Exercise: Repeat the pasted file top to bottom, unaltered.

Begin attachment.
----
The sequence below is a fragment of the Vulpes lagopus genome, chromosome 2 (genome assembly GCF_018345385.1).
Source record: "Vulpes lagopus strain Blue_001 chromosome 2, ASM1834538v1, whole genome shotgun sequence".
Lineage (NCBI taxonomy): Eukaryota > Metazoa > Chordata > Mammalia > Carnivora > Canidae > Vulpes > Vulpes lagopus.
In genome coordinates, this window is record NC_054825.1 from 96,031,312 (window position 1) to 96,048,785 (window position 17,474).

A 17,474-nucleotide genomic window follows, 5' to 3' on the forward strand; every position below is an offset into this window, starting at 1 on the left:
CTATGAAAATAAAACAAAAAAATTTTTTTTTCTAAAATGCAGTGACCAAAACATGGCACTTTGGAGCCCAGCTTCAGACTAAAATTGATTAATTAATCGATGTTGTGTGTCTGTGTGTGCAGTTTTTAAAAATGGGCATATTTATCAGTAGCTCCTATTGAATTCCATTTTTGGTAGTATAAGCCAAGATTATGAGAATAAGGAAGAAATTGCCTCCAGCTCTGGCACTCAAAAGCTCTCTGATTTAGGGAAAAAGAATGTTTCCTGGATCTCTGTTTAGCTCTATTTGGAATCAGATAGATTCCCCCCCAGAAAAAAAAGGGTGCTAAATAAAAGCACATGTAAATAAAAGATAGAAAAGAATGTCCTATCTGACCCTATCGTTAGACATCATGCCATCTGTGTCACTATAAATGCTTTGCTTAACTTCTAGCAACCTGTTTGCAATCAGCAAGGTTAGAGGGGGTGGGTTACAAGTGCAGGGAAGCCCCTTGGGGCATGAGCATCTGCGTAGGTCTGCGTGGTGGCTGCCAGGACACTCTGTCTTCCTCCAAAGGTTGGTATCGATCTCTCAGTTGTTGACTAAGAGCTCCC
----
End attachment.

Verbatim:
The sequence below is a fragment of the Vulpes lagopus genome, chromosome 2 (genome assembly GCF_018345385.1).
Source record: "Vulpes lagopus strain Blue_001 chromosome 2, ASM1834538v1, whole genome shotgun sequence".
Lineage (NCBI taxonomy): Eukaryota > Metazoa > Chordata > Mammalia > Carnivora > Canidae > Vulpes > Vulpes lagopus.
In genome coordinates, this window is record NC_054825.1 from 96,031,312 (window position 1) to 96,048,785 (window position 17,474).

A 17,474-nucleotide genomic window follows, 5' to 3' on the forward strand; every position below is an offset into this window, starting at 1 on the left:
CTATGAAAATAAAACAAAAAAATTTTTTTTTCTAAAATGCAGTGACCAAAACATGGCACTTTGGAGCCCAGCTTCAGACTAAAATTGATTAATTAATCGATGTTGTGTGTCTGTGTGTGCAGTTTTTAAAAATGGGCATATTTATCAGTAGCTCCTATTGAATTCCATTTTTGGTAGTATAAGCCAAGATTATGAGAATAAGGAAGAAATTGCCTCCAGCTCTGGCACTCAAAAGCTCTCTGATTTAGGGAAAAAGAATGTTTCCTGGATCTCTGTTTAGCTCTATTTGGAATCAGATAGATTCCCCCCCAGAAAAAAAAGGGTGCTAAATAAAAGCACATGTAAATAAAAGATAGAAAAGAATGTCCTATCTGACCCTATCGTTAGACATCATGCCATCTGTGTCACTATAAATGCTTTGCTTAACTTCTAGCAACCTGTTTGCAATCAGCAAGGTTAGAGGGGGTGGGTTACAAGTGCAGGGAAGCCCCTTGGGGCATGAGCATCTGCGTAGGTCTGCGTGGTGGCTGCCAGGACACTCTGTCTTCCTCCAAAGGTTGGTATCGATCTCTCAGTTGTTGACTAAGAGCTCCC